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Old 12-15-2008, 03:27 PM
 
Location: Coconut Grove, FL
6 posts, read 23,504 times
Reputation: 12

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I just received a job offer to work in Paris, France. Can anyone can give me a clue of the basic costs of living in France, and compare the benefit of the France compensation system to the US.
Consider that I will be making approx. 4500 Euro net per month. And my office will be located just 20 min. from the center of Paris, not far from Orly airport. I will not mind to live outside of the city maybe in small village not to far from work.
I have a wife and a daughter of 7.
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Old 12-15-2008, 03:53 PM
 
Location: Paris, France
2 posts, read 8,288 times
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I'm born in Paris and I live in Paris.
4500 net it's ok to live in Paris. 2000 Euros is minimum to be ok, though some people live with 1000 euros.
You 'll have heathcare like everyone, and maybe a "mutuelle" , another insurance private, since you pay almost nothing when you are hill.


Orly is in center south suburb and this suburb is not pretty, it's very industrial and noisy (airport).

The most important thing in Paris is to be not too far from your job. You could live in the city of Paris, which is expensive but practical.
Don't choose to be east of Orly it's less good and there is more traffic , overall, of course it's cheaper. But you can afford better.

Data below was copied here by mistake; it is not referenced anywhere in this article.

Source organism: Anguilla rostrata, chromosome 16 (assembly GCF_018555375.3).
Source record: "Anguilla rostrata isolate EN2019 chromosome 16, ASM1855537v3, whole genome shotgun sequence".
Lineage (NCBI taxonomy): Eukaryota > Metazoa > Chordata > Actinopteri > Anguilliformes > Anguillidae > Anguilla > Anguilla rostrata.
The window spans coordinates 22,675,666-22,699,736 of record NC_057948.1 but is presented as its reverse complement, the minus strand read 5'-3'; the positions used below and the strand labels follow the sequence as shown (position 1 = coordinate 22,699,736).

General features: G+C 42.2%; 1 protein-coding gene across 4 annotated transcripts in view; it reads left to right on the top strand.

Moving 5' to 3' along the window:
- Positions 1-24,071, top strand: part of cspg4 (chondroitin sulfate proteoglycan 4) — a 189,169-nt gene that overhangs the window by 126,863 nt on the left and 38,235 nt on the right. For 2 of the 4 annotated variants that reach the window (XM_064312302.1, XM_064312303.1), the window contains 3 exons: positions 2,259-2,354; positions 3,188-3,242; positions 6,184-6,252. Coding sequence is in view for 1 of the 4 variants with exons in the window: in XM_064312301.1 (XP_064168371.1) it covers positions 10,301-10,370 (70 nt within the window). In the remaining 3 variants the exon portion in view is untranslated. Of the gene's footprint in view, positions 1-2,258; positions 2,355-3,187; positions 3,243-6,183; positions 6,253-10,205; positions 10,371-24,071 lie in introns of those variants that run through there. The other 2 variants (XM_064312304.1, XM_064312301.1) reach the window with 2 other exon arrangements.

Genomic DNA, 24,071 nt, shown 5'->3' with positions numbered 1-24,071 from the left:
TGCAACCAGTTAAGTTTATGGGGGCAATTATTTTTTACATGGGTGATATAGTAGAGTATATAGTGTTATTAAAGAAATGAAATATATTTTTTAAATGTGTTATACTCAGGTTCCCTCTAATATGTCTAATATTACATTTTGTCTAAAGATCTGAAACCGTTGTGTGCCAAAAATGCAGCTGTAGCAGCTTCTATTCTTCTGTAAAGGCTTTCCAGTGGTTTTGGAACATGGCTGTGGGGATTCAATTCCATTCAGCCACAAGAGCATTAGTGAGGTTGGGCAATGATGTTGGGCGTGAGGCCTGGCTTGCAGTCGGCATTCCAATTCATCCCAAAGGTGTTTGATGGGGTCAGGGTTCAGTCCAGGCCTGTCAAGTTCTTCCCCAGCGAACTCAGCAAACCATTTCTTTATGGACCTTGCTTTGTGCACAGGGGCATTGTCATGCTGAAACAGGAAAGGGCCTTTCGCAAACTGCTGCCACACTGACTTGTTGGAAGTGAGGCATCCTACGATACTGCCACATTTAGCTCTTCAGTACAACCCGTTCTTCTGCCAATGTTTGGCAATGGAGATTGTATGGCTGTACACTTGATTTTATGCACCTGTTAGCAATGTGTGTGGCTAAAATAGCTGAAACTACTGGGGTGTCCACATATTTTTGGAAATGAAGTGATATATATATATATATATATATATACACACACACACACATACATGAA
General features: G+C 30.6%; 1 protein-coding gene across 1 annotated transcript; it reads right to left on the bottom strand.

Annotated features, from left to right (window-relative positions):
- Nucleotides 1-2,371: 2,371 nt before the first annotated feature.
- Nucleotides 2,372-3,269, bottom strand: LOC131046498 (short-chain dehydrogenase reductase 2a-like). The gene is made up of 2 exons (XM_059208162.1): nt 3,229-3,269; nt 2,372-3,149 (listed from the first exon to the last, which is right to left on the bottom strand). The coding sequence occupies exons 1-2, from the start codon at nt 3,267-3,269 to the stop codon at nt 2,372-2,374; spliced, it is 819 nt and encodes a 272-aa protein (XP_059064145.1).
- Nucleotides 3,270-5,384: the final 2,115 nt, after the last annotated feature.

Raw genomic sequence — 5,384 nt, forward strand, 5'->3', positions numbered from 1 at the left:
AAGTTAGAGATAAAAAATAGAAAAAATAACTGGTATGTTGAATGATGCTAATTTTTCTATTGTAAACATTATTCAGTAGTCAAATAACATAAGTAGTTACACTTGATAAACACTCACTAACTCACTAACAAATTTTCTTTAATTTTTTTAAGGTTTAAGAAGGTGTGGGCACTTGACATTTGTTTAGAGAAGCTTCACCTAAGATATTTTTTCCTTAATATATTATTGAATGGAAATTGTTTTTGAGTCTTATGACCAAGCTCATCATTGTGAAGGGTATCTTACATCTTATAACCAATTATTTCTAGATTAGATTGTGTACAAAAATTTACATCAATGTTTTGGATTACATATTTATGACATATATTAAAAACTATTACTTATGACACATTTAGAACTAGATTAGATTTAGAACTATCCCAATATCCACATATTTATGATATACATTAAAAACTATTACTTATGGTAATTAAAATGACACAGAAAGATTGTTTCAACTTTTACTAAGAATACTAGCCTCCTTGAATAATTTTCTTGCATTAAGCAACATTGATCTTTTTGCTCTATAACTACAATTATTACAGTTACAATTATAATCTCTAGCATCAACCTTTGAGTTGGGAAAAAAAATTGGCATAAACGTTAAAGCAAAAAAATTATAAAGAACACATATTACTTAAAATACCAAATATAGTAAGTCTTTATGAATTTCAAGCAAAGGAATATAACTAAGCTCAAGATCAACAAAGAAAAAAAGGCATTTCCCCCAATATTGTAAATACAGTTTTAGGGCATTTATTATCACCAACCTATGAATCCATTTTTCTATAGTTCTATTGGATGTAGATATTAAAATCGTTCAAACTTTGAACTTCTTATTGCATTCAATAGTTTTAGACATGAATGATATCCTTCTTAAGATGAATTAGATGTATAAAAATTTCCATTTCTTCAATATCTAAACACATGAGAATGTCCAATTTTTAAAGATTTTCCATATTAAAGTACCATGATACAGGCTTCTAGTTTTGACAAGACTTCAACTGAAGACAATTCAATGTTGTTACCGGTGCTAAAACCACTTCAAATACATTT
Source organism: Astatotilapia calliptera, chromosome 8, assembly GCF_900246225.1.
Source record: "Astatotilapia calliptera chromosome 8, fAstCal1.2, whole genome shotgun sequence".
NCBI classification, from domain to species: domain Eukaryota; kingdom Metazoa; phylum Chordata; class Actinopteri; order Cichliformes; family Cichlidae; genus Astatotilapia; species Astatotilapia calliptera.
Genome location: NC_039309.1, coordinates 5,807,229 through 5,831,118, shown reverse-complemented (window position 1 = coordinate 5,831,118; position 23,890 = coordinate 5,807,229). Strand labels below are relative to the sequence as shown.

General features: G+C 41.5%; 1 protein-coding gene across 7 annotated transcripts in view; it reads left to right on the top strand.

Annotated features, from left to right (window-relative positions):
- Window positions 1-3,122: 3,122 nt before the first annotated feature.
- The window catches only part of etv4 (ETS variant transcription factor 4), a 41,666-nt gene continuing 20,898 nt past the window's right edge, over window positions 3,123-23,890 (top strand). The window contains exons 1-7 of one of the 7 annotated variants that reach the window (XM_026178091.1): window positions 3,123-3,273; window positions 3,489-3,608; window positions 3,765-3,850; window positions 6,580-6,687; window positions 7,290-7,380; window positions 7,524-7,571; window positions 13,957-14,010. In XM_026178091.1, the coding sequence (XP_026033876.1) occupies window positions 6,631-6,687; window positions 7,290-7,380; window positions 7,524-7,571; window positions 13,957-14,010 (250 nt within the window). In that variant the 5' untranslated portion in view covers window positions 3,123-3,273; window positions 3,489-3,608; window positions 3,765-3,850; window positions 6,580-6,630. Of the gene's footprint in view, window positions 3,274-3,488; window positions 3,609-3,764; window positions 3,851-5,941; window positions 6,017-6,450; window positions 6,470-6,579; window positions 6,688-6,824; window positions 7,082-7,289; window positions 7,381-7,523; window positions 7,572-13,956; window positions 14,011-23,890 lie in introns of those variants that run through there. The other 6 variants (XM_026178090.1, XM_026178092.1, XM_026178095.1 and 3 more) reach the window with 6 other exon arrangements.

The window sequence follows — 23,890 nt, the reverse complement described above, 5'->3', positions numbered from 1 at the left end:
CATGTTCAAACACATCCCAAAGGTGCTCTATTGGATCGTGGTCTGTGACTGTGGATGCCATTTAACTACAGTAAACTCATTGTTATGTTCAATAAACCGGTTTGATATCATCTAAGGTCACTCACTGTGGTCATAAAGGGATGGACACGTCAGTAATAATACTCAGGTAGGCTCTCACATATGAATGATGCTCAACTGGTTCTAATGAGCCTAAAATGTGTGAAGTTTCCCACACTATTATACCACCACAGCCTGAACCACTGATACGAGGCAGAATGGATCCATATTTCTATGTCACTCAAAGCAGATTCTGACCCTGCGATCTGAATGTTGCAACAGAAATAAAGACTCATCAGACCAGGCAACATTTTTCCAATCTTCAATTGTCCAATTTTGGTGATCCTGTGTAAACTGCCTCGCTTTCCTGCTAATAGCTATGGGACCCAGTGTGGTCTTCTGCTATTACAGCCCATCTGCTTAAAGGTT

The best is to live in the West to Orly, it's the best suburb.
A good choice is to live in Sceaux, upper middle class city, expensive but with very beautiful parc and good school.
Verrieres le buisson or Bievres it's more isolated and very quiet, and you could find houses. these small town look like a big village.

Last edited by Topaze; 12-15-2008 at 04:05 PM..
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Old 12-15-2008, 08:08 PM
 
Location: Coconut Grove, FL
6 posts, read 23,504 times
Reputation: 12
Mercy Topaze,
The exact location of this job is Massy, and I can tell U that yes I will have a mandatory additional insurance.
I will check out the location U suggested.
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Old 12-15-2008, 08:26 PM
 
1,330 posts, read 2,592,264 times
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Like the majority of people that live in Paris, I am not born here but I live in southern suburbs. (Montrouge)

€4,500 for a familly it is not high, it is not enouth to rent a little house. (These are over €2,500 per month)
For a 1,000 square feet appartement I think that you could find it at €1,500 per month in southern suburbs.
There is so few appartements in Sceaux (mostly big house), in my opinion Antony or Bourg la Reine are a better choise. these are as nice, less expensive and have more possiblity to find affordable rent.
Massy is also quite good.
Anyway the most important is to be close to public transportation.
Bourg la Reine, Sceaux, Antony are all in the RER B that serve Massy.